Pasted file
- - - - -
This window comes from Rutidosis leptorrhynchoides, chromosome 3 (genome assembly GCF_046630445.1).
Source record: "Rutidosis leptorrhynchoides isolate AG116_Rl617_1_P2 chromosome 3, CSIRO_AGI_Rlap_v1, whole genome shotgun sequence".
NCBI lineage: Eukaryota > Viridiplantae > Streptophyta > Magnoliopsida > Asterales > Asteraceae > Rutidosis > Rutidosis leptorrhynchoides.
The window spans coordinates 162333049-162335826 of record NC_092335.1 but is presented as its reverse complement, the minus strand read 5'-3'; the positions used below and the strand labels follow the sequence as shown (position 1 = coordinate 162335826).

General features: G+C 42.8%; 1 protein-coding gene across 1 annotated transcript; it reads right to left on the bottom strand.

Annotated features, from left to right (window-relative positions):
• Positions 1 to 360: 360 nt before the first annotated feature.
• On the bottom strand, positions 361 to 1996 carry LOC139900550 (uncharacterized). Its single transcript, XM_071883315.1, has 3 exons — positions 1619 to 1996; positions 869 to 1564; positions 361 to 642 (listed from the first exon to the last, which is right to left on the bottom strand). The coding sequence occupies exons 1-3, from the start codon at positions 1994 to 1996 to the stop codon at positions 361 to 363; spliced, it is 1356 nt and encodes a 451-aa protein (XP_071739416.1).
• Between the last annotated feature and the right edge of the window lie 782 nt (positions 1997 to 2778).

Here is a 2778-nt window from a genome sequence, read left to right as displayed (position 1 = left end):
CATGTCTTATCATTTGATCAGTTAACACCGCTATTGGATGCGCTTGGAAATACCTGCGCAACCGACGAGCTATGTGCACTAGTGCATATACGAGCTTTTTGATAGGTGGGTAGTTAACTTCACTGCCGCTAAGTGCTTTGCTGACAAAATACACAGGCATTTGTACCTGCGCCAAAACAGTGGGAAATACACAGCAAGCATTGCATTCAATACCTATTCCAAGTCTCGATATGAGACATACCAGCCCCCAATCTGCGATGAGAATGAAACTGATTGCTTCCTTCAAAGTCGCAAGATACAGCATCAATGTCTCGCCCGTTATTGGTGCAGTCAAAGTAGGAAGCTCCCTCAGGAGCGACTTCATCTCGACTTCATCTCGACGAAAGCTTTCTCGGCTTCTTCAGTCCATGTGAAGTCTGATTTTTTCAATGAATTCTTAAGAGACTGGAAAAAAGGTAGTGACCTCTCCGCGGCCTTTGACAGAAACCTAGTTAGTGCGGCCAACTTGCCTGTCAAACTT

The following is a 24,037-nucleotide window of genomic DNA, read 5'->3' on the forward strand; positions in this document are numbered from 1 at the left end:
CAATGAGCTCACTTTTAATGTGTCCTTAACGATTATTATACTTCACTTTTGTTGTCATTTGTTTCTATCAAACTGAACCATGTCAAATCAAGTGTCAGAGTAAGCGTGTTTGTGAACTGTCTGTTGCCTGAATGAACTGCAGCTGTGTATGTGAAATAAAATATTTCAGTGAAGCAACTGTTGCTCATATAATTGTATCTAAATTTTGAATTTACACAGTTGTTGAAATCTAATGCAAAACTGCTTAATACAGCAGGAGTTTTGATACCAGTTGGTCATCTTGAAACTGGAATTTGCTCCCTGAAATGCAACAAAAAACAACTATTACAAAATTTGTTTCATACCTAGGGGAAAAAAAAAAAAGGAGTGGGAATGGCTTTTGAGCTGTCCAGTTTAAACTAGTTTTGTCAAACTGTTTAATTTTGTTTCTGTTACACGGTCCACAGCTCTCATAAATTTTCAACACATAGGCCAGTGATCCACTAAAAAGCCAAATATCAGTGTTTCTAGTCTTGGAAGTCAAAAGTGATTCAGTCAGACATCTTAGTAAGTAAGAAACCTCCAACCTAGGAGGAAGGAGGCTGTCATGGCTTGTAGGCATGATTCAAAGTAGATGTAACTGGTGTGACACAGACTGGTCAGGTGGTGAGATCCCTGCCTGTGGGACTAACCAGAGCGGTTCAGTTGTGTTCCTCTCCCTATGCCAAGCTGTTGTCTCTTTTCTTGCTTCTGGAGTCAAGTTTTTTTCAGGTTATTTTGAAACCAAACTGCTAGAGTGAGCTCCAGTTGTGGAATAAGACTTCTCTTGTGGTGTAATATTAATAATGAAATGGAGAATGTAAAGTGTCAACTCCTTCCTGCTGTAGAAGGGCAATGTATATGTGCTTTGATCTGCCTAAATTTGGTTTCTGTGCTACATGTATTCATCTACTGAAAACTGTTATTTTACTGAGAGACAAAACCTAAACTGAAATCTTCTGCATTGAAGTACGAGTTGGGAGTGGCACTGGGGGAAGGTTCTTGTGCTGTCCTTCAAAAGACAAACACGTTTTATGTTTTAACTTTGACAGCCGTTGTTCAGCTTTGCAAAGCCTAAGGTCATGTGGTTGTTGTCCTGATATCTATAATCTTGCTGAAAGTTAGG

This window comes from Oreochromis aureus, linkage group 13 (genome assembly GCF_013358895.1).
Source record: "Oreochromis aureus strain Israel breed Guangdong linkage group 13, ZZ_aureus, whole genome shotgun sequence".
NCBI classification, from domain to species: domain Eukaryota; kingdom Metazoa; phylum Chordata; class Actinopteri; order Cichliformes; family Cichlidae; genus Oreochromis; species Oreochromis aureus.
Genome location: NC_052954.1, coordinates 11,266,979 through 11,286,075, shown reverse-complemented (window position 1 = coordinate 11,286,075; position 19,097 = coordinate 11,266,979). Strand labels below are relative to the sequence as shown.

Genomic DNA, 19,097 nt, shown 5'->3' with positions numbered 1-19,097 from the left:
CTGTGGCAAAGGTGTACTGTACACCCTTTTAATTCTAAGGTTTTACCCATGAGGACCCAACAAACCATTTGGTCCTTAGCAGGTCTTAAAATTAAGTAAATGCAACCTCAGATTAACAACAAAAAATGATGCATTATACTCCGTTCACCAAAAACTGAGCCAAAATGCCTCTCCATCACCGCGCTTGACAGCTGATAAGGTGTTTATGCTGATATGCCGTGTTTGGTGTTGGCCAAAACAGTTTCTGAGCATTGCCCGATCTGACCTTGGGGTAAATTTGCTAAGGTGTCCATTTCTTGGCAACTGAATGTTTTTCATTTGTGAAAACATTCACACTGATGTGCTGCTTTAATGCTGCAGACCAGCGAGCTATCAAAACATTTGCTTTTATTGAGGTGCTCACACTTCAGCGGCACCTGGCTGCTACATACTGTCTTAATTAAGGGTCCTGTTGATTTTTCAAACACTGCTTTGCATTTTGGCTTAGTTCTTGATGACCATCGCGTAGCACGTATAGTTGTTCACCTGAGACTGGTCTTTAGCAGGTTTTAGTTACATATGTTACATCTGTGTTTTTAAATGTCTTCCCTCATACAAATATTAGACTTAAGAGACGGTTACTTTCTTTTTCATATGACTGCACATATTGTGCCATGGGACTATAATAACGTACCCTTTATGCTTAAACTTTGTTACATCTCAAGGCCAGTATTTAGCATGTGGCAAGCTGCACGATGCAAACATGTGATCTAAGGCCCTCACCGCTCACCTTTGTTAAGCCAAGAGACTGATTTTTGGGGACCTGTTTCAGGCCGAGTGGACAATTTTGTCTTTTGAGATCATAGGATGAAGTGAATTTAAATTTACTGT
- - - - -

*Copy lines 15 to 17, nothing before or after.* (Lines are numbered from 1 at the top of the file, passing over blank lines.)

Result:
Source record: "Oreochromis aureus strain Israel breed Guangdong linkage group 13, ZZ_aureus, whole genome shotgun sequence".
NCBI classification, from domain to species: domain Eukaryota; kingdom Metazoa; phylum Chordata; class Actinopteri; order Cichliformes; family Cichlidae; genus Oreochromis; species Oreochromis aureus.
Genome location: NC_052954.1, coordinates 11,266,979 through 11,286,075, shown reverse-complemented (window position 1 = coordinate 11,286,075; position 19,097 = coordinate 11,266,979). Strand labels below are relative to the sequence as shown.